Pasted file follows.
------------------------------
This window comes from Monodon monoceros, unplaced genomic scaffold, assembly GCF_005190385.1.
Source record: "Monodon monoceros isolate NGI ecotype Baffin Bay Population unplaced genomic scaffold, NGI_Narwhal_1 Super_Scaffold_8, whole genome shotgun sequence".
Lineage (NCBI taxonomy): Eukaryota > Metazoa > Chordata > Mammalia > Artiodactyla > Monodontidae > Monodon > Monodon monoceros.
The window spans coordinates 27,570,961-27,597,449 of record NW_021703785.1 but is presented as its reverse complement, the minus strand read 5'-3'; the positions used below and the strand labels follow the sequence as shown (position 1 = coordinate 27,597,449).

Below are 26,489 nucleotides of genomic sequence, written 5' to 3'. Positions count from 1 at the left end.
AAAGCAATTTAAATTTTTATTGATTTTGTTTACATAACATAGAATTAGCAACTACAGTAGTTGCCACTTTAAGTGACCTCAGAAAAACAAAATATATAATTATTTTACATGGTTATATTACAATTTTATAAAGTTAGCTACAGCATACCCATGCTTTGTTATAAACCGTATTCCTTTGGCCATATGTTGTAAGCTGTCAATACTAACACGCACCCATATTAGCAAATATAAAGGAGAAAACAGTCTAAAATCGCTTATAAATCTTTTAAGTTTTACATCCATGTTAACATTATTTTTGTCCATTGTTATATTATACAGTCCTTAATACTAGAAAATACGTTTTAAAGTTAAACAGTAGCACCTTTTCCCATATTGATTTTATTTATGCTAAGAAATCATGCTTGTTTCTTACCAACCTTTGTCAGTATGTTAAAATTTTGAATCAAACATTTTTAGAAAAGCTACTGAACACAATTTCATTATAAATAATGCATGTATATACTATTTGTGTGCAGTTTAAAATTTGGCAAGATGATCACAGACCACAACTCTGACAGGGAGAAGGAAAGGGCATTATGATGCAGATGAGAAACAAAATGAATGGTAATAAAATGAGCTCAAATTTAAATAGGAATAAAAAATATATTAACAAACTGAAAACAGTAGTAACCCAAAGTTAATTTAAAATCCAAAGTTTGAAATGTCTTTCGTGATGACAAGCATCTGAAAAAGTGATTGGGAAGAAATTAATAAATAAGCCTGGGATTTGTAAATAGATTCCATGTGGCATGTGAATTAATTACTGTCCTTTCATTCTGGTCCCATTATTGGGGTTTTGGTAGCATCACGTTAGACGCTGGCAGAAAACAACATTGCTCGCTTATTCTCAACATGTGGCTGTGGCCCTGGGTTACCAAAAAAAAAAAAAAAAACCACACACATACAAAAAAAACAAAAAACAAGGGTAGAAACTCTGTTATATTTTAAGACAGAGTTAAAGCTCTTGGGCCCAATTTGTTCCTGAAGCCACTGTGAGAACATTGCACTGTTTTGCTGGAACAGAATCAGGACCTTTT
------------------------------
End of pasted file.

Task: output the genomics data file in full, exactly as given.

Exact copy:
This window comes from Monodon monoceros, unplaced genomic scaffold, assembly GCF_005190385.1.
Source record: "Monodon monoceros isolate NGI ecotype Baffin Bay Population unplaced genomic scaffold, NGI_Narwhal_1 Super_Scaffold_8, whole genome shotgun sequence".
Lineage (NCBI taxonomy): Eukaryota > Metazoa > Chordata > Mammalia > Artiodactyla > Monodontidae > Monodon > Monodon monoceros.
The window spans coordinates 27,570,961-27,597,449 of record NW_021703785.1 but is presented as its reverse complement, the minus strand read 5'-3'; the positions used below and the strand labels follow the sequence as shown (position 1 = coordinate 27,597,449).

Below are 26,489 nucleotides of genomic sequence, written 5' to 3'. Positions count from 1 at the left end.
AAAGCAATTTAAATTTTTATTGATTTTGTTTACATAACATAGAATTAGCAACTACAGTAGTTGCCACTTTAAGTGACCTCAGAAAAACAAAATATATAATTATTTTACATGGTTATATTACAATTTTATAAAGTTAGCTACAGCATACCCATGCTTTGTTATAAACCGTATTCCTTTGGCCATATGTTGTAAGCTGTCAATACTAACACGCACCCATATTAGCAAATATAAAGGAGAAAACAGTCTAAAATCGCTTATAAATCTTTTAAGTTTTACATCCATGTTAACATTATTTTTGTCCATTGTTATATTATACAGTCCTTAATACTAGAAAATACGTTTTAAAGTTAAACAGTAGCACCTTTTCCCATATTGATTTTATTTATGCTAAGAAATCATGCTTGTTTCTTACCAACCTTTGTCAGTATGTTAAAATTTTGAATCAAACATTTTTAGAAAAGCTACTGAACACAATTTCATTATAAATAATGCATGTATATACTATTTGTGTGCAGTTTAAAATTTGGCAAGATGATCACAGACCACAACTCTGACAGGGAGAAGGAAAGGGCATTATGATGCAGATGAGAAACAAAATGAATGGTAATAAAATGAGCTCAAATTTAAATAGGAATAAAAAATATATTAACAAACTGAAAACAGTAGTAACCCAAAGTTAATTTAAAATCCAAAGTTTGAAATGTCTTTCGTGATGACAAGCATCTGAAAAAGTGATTGGGAAGAAATTAATAAATAAGCCTGGGATTTGTAAATAGATTCCATGTGGCATGTGAATTAATTACTGTCCTTTCATTCTGGTCCCATTATTGGGGTTTTGGTAGCATCACGTTAGACGCTGGCAGAAAACAACATTGCTCGCTTATTCTCAACATGTGGCTGTGGCCCTGGGTTACCAAAAAAAAAAAAAAAAACCACACACATACAAAAAAAACAAAAAACAAGGGTAGAAACTCTGTTATATTTTAAGACAGAGTTAAAGCTCTTGGGCCCAATTTGTTCCTGAAGCCACTGTGAGAACATTGCACTGTTTTGCTGGAACAGAATCAGGACCTTTT